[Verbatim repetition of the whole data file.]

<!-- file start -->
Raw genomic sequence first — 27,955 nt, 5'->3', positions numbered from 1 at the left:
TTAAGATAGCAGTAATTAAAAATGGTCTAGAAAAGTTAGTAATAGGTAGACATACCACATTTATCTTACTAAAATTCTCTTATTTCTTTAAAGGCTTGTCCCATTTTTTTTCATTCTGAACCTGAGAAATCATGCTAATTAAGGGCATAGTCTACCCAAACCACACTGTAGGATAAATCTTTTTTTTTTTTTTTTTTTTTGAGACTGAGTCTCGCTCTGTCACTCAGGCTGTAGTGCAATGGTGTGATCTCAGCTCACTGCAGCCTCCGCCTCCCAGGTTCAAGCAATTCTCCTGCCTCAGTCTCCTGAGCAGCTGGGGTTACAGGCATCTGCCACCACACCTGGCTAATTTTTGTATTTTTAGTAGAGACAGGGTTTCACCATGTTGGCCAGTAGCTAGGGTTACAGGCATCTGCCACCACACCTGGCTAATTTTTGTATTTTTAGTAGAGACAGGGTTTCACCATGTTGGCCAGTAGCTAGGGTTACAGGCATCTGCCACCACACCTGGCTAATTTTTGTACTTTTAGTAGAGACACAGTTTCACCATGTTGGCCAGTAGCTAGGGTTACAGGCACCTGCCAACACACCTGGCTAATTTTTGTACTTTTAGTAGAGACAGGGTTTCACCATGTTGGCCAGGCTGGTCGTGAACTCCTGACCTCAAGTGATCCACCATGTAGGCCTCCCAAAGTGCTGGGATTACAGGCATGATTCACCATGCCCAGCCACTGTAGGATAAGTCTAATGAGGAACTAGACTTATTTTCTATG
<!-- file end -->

Raw genomic sequence first — 27,955 nt, 5'->3', positions numbered from 1 at the left:
TTAAGATAGCAGTAATTAAAAATGGTCTAGAAAAGTTAGTAATAGGTAGACATACCACATTTATCTTACTAAAATTCTCTTATTTCTTTAAAGGCTTGTCCCATTTTTTTTCATTCTGAACCTGAGAAATCATGCTAATTAAGGGCATAGTCTACCCAAACCACACTGTAGGATAAATCTTTTTTTTTTTTTTTTTTTTTGAGACTGAGTCTCGCTCTGTCACTCAGGCTGTAGTGCAATGGTGTGATCTCAGCTCACTGCAGCCTCCGCCTCCCAGGTTCAAGCAATTCTCCTGCCTCAGTCTCCTGAGCAGCTGGGGTTACAGGCATCTGCCACCACACCTGGCTAATTTTTGTATTTTTAGTAGAGACAGGGTTTCACCATGTTGGCCAGTAGCTAGGGTTACAGGCATCTGCCACCACACCTGGCTAATTTTTGTATTTTTAGTAGAGACAGGGTTTCACCATGTTGGCCAGTAGCTAGGGTTACAGGCATCTGCCACCACACCTGGCTAATTTTTGTACTTTTAGTAGAGACACAGTTTCACCATGTTGGCCAGTAGCTAGGGTTACAGGCACCTGCCAACACACCTGGCTAATTTTTGTACTTTTAGTAGAGACAGGGTTTCACCATGTTGGCCAGGCTGGTCGTGAACTCCTGACCTCAAGTGATCCACCATGTAGGCCTCCCAAAGTGCTGGGATTACAGGCATGATTCACCATGCCCAGCCACTGTAGGATAAGTCTAATGAGGAACTAGACTTATTTTCTATG